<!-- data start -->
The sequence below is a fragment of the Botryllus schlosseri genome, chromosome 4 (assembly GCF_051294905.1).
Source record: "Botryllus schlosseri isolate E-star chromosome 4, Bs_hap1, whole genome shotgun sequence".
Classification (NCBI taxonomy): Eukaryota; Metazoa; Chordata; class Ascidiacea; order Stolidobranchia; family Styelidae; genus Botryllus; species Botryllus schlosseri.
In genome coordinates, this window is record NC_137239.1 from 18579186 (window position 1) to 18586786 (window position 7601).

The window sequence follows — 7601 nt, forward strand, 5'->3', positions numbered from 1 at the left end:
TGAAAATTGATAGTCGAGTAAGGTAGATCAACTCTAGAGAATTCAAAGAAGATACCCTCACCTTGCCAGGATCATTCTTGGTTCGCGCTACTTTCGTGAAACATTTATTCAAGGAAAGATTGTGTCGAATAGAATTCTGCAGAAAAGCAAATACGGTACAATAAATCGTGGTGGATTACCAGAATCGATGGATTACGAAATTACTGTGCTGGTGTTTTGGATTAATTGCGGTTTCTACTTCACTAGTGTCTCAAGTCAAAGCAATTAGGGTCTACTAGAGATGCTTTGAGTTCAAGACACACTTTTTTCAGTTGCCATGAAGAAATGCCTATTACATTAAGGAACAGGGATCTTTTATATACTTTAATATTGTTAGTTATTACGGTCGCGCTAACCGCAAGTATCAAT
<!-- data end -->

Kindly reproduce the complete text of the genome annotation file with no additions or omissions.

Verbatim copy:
The sequence below is a fragment of the Botryllus schlosseri genome, chromosome 4 (assembly GCF_051294905.1).
Source record: "Botryllus schlosseri isolate E-star chromosome 4, Bs_hap1, whole genome shotgun sequence".
Classification (NCBI taxonomy): Eukaryota; Metazoa; Chordata; class Ascidiacea; order Stolidobranchia; family Styelidae; genus Botryllus; species Botryllus schlosseri.
In genome coordinates, this window is record NC_137239.1 from 18579186 (window position 1) to 18586786 (window position 7601).

The window sequence follows — 7601 nt, forward strand, 5'->3', positions numbered from 1 at the left end:
TGAAAATTGATAGTCGAGTAAGGTAGATCAACTCTAGAGAATTCAAAGAAGATACCCTCACCTTGCCAGGATCATTCTTGGTTCGCGCTACTTTCGTGAAACATTTATTCAAGGAAAGATTGTGTCGAATAGAATTCTGCAGAAAAGCAAATACGGTACAATAAATCGTGGTGGATTACCAGAATCGATGGATTACGAAATTACTGTGCTGGTGTTTTGGATTAATTGCGGTTTCTACTTCACTAGTGTCTCAAGTCAAAGCAATTAGGGTCTACTAGAGATGCTTTGAGTTCAAGACACACTTTTTTCAGTTGCCATGAAGAAATGCCTATTACATTAAGGAACAGGGATCTTTTATATACTTTAATATTGTTAGTTATTACGGTCGCGCTAACCGCAAGTATCAAT